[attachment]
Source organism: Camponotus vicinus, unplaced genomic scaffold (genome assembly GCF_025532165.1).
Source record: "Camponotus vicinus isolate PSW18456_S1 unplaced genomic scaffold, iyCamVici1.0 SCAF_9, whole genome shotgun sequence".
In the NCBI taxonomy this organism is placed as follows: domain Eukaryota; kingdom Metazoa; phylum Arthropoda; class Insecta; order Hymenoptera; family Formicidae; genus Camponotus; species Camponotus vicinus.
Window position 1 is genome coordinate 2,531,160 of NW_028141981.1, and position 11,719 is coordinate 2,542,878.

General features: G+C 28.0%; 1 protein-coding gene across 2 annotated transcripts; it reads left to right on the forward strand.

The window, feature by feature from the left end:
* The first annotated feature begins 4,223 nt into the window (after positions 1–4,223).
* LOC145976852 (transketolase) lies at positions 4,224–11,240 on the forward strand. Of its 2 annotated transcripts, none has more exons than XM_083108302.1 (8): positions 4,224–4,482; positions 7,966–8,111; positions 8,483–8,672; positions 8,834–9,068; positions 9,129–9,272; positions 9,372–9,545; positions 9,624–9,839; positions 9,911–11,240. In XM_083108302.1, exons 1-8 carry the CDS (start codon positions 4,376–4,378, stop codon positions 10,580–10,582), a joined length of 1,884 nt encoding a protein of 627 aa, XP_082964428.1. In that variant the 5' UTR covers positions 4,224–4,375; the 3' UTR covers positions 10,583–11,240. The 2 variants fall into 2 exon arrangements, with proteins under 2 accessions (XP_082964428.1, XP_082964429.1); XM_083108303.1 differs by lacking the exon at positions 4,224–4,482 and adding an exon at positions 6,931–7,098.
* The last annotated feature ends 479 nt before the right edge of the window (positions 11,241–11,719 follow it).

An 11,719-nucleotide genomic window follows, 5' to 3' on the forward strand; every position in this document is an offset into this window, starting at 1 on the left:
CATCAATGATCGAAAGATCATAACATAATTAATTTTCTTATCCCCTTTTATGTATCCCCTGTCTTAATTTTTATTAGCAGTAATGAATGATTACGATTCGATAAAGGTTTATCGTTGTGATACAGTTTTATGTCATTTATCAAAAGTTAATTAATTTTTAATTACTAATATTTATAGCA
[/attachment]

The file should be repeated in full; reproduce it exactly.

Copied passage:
Source organism: Camponotus vicinus, unplaced genomic scaffold (genome assembly GCF_025532165.1).
Source record: "Camponotus vicinus isolate PSW18456_S1 unplaced genomic scaffold, iyCamVici1.0 SCAF_9, whole genome shotgun sequence".
In the NCBI taxonomy this organism is placed as follows: domain Eukaryota; kingdom Metazoa; phylum Arthropoda; class Insecta; order Hymenoptera; family Formicidae; genus Camponotus; species Camponotus vicinus.
Window position 1 is genome coordinate 2,531,160 of NW_028141981.1, and position 11,719 is coordinate 2,542,878.

General features: G+C 28.0%; 1 protein-coding gene across 2 annotated transcripts; it reads left to right on the forward strand.

The window, feature by feature from the left end:
* The first annotated feature begins 4,223 nt into the window (after positions 1–4,223).
* LOC145976852 (transketolase) lies at positions 4,224–11,240 on the forward strand. Of its 2 annotated transcripts, none has more exons than XM_083108302.1 (8): positions 4,224–4,482; positions 7,966–8,111; positions 8,483–8,672; positions 8,834–9,068; positions 9,129–9,272; positions 9,372–9,545; positions 9,624–9,839; positions 9,911–11,240. In XM_083108302.1, exons 1-8 carry the CDS (start codon positions 4,376–4,378, stop codon positions 10,580–10,582), a joined length of 1,884 nt encoding a protein of 627 aa, XP_082964428.1. In that variant the 5' UTR covers positions 4,224–4,375; the 3' UTR covers positions 10,583–11,240. The 2 variants fall into 2 exon arrangements, with proteins under 2 accessions (XP_082964428.1, XP_082964429.1); XM_083108303.1 differs by lacking the exon at positions 4,224–4,482 and adding an exon at positions 6,931–7,098.
* The last annotated feature ends 479 nt before the right edge of the window (positions 11,241–11,719 follow it).

An 11,719-nucleotide genomic window follows, 5' to 3' on the forward strand; every position in this document is an offset into this window, starting at 1 on the left:
CATCAATGATCGAAAGATCATAACATAATTAATTTTCTTATCCCCTTTTATGTATCCCCTGTCTTAATTTTTATTAGCAGTAATGAATGATTACGATTCGATAAAGGTTTATCGTTGTGATACAGTTTTATGTCATTTATCAAAAGTTAATTAATTTTTAATTACTAATATTTATAGCA